In 2001 Lara was named the Man of the Carlton Series in Australia with an average of 46.50, the highest average by a West Indian in that series, scoring two half centuries and one century, 116 against Australia. That same year Lara amassed 688 runs in the three match away Test series against Sri Lanka making three centuries, and one fifty—including the double-century and a century in the first and second innings of the 3rd Test match at the Sinhalese Sports Ground, equating to 42% of the team's runs in that series. These extraordinary performances led Muttiah Muralitharan to state that Lara was the most dangerous batsman he had ever bowled to.[28]

Lara was reappointed as captain against the touring Australians in 2003, and struck 110 in his first Test match back in charge, showing a return to stellar performance. Later that season, under his captaincy, West Indies won the two match Test series against Sri Lanka 1–0 with Lara making a double-century in the First Test. In September 2004, West Indies won the ICC Champions Trophy in England under his captaincy. For his performances in 2004, he was named both in the World Test XI and ODI XI by ICC.[29]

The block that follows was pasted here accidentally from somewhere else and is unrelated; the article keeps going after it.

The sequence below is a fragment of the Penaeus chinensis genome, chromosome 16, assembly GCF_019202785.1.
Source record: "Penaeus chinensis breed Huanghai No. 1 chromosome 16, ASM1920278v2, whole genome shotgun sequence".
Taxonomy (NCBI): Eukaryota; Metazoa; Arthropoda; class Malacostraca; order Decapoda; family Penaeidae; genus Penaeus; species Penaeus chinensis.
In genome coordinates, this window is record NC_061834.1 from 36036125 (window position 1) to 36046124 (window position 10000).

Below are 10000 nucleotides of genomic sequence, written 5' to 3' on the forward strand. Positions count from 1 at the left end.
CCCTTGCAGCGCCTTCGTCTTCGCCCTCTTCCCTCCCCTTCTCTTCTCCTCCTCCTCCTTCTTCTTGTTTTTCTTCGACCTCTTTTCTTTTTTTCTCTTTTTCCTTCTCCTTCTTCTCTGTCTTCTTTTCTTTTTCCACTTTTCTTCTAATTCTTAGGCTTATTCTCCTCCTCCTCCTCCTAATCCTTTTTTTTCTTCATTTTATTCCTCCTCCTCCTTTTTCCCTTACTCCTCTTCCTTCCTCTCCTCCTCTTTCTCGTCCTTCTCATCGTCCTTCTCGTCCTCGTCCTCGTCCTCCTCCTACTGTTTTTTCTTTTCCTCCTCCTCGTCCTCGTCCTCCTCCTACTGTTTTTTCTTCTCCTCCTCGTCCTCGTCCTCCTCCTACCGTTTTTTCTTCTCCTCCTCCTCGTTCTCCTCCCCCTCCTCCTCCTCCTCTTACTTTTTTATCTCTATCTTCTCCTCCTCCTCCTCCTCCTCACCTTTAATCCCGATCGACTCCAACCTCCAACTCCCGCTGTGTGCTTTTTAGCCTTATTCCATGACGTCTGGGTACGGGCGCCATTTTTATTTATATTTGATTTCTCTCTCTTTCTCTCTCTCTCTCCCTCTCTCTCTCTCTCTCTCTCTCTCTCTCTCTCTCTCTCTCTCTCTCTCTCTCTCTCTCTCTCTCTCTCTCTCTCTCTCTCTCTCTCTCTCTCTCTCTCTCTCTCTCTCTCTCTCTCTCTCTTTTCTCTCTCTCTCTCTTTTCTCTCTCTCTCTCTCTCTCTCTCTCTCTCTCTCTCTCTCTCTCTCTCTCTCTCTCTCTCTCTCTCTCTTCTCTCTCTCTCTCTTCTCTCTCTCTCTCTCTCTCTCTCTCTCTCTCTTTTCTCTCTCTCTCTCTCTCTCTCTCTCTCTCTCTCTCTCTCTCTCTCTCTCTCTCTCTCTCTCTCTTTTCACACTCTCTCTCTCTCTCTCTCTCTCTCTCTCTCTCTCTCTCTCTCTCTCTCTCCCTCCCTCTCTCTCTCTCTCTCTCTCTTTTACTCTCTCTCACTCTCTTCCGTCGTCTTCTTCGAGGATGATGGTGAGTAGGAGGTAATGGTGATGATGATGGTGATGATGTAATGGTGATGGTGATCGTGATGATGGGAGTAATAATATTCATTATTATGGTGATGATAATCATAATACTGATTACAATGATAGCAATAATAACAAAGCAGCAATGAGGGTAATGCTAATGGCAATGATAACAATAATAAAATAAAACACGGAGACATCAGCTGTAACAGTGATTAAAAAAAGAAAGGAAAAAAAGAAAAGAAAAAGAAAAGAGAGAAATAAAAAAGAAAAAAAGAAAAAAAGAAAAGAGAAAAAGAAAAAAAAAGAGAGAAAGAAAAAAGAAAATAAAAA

In March 2005, Lara declined selection for the West Indies team because of a dispute over his personal Cable & Wireless sponsorship deal, which clashed with the Cricket Board's main sponsor, Digicel. Six other players were involved in this dispute, including stars Chris Gayle, Ramnaresh Sarwan and Dwayne Bravo. Lara said he declined selection in a stand of solidarity, when these players were dropped because of their sponsorship deals.[30] The issue was resolved after the first Test of the series against the touring South African team.